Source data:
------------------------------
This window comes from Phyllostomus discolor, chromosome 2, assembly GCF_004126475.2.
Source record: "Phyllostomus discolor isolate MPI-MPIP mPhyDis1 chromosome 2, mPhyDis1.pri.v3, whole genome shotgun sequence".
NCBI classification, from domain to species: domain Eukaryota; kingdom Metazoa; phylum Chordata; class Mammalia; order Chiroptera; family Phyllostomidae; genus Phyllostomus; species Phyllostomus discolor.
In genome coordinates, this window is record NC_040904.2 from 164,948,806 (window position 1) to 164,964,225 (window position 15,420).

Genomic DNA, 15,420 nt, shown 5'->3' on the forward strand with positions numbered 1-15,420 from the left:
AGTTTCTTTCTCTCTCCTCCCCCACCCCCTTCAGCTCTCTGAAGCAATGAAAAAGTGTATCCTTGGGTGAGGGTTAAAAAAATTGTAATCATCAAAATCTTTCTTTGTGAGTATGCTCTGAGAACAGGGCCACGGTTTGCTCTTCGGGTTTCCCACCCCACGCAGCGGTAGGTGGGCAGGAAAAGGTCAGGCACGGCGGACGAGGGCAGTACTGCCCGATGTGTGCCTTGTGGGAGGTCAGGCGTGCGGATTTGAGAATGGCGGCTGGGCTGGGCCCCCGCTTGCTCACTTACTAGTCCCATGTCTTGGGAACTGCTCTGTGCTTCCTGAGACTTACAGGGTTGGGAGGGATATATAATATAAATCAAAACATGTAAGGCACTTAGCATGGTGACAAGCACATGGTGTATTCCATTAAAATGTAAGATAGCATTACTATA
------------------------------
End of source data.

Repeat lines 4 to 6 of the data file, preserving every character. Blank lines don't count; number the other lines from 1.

In genome coordinates, this window is record NC_040904.2 from 164,948,806 (window position 1) to 164,964,225 (window position 15,420).

Genomic DNA, 15,420 nt, shown 5'->3' on the forward strand with positions numbered 1-15,420 from the left:
AGTTTCTTTCTCTCTCCTCCCCCACCCCCTTCAGCTCTCTGAAGCAATGAAAAAGTGTATCCTTGGGTGAGGGTTAAAAAAATTGTAATCATCAAAATCTTTCTTTGTGAGTATGCTCTGAGAACAGGGCCACGGTTTGCTCTTCGGGTTTCCCACCCCACGCAGCGGTAGGTGGGCAGGAAAAGGTCAGGCACGGCGGACGAGGGCAGTACTGCCCGATGTGTGCCTTGTGGGAGGTCAGGCGTGCGGATTTGAGAATGGCGGCTGGGCTGGGCCCCCGCTTGCTCACTTACTAGTCCCATGTCTTGGGAACTGCTCTGTGCTTCCTGAGACTTACAGGGTTGGGAGGGATATATAATATAAATCAAAACATGTAAGGCACTTAGCATGGTGACAAGCACATGGTGTATTCCATTAAAATGTAAGATAGCATTACTATA